Christie left on outside looking in as Trump fills out presidential cabinet
Chris Christie endorsed Donald Trump’s presidential bid before Ben Carson, Rep. Tom Price and nearly everyone else — but 10 months later, the New Jersey governor is still on the outside looking in as the president-elect fills out his Cabinet.
Mr. Christie hitched his political fortunes to Mr. Trump when he was far from a sure thing — fueling speculation that the New York billionaire would be sure to reward him for his loyalty if given the chance.
But since then, he’s been passed over for vice president, White House chief of staff and attorney general.
He was named the lead of Mr. Trump’s transition team in May, but was ousted just days after the election in favor of Vice President-elect Mike Pence.
Mr. Christie’s allies say the two-term governor is interested in serving as the next chairman of the Republican National Committee, if that is where Mr. Trump wants him.
But that could be off the table, according to The New York Times, which reported Thursday that Mr. Trump is no longer considering Mr. Christie for the spot.
“The polls reflect the various issues that hang over his head, and that is why a president-elect would be somewhat skittish,” said Charlie Gerow, a GOP political analyst.
A Quinnipiac University Poll released this week found that 19 percent of New Jersey voters approved of Mr. Christie’s job performance — the lowest marks in the 20-year history of the polling service.
Mr. Christie’s confidantes and others also speculate that his relationship with Mr. Trump’s son-in-law, Jared Kushner, has dimmed his star in Trump land.
As a U.S. Attorney, Mr. Christie prosecuted Mr. Kushner’s father, Charles, who was sentenced to two years in federal prison after pleading guilty to tax evasion, witness tampering and making illegal campaign donations.
Mr. Christie emerged as a rising star in the Republican ranks after winning the 2009 governor’s race in what had been considered an arctic blue state, and going on to battle public employees unions over pensions that were gobbling up state revenues.
Voters in New Jersey also gave him high marks for his response to Hurricane Sandy — celebrating his embrace of President Obama and the criticism he directed at GOP leaders over funding for the recovery efforts.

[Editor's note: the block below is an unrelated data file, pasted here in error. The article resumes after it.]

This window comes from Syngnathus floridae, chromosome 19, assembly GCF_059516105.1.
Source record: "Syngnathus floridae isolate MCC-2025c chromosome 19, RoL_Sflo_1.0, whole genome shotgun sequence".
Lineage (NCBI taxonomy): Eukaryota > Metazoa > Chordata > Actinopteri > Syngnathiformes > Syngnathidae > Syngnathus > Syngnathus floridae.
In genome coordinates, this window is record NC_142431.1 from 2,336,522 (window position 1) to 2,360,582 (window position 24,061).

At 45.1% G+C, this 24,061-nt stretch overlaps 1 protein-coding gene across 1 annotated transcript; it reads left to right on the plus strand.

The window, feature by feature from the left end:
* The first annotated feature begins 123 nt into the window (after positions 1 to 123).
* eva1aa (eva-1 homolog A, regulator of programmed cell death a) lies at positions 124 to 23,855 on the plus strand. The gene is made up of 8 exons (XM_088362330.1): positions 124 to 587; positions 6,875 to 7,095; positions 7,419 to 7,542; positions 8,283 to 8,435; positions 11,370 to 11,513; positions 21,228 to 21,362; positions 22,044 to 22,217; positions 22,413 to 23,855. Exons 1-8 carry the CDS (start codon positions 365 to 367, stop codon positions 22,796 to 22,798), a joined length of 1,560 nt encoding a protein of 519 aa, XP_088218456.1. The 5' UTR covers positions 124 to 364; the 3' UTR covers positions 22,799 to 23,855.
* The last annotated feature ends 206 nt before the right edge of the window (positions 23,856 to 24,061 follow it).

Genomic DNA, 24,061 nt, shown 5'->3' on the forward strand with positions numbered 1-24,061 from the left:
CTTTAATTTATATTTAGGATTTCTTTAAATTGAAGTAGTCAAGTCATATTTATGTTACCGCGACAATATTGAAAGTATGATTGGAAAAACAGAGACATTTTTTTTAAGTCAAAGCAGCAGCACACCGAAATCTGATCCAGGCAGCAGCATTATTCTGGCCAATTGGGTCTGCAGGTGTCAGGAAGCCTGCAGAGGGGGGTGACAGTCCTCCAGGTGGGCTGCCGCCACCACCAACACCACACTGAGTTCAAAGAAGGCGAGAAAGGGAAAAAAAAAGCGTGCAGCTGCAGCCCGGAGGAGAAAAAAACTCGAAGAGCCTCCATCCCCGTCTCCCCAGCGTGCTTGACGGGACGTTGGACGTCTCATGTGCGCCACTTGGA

Things went south, though, thanks to the state’s fiscal woes and the 2013 George Washington Bridge scandal, which led to the recent convictions of his former deputy chief of staff, Bridget Kelly, and Bill Baroni, former deputy executive director for the Port Authority of New York and New Jersey.
Mr. Christie was not indicted or charged with wrongdoing in the case, but top aides were convicted, and analysts said the sordid saga has taken its toll.
Christie allies say it made sense for Mr. Trump to oust the governor as transition team leader in favor of Mr. Pence.
But only one other president in modern politics, George W. Bush, turned to his vice president to lead the transition.
Nearly seven in 10 voters in Mr. Christie’s home state now say Mr. Trump should not give him a job in his administration.
And most of the slots that play to Mr. Christie’s strength as a governor and former prosecutor are taken anyway — leaving just the RNC post as a fit.
Phil Cox, who served as executive director to Mr. Christie when he ran the Republican Governors Association, said Mr. Christie has shown he has the ability to be chairman.
“I think as RGA chairman, Gov Christie proved himself to be an effective fundraising and communicator and someone with great politics instinct — the kind of experience that would make a him a natural fit for RNC chair,” Mr. Cox said, alluding to the strong run that Mr. Christie had leading the RGA from 2013 to 2014.
New Jersey Gov. Chris Christie endorsed Donald Trump’s presidential bid before nearly everyone, but still doesn’t have a role in the president-elect’s administration.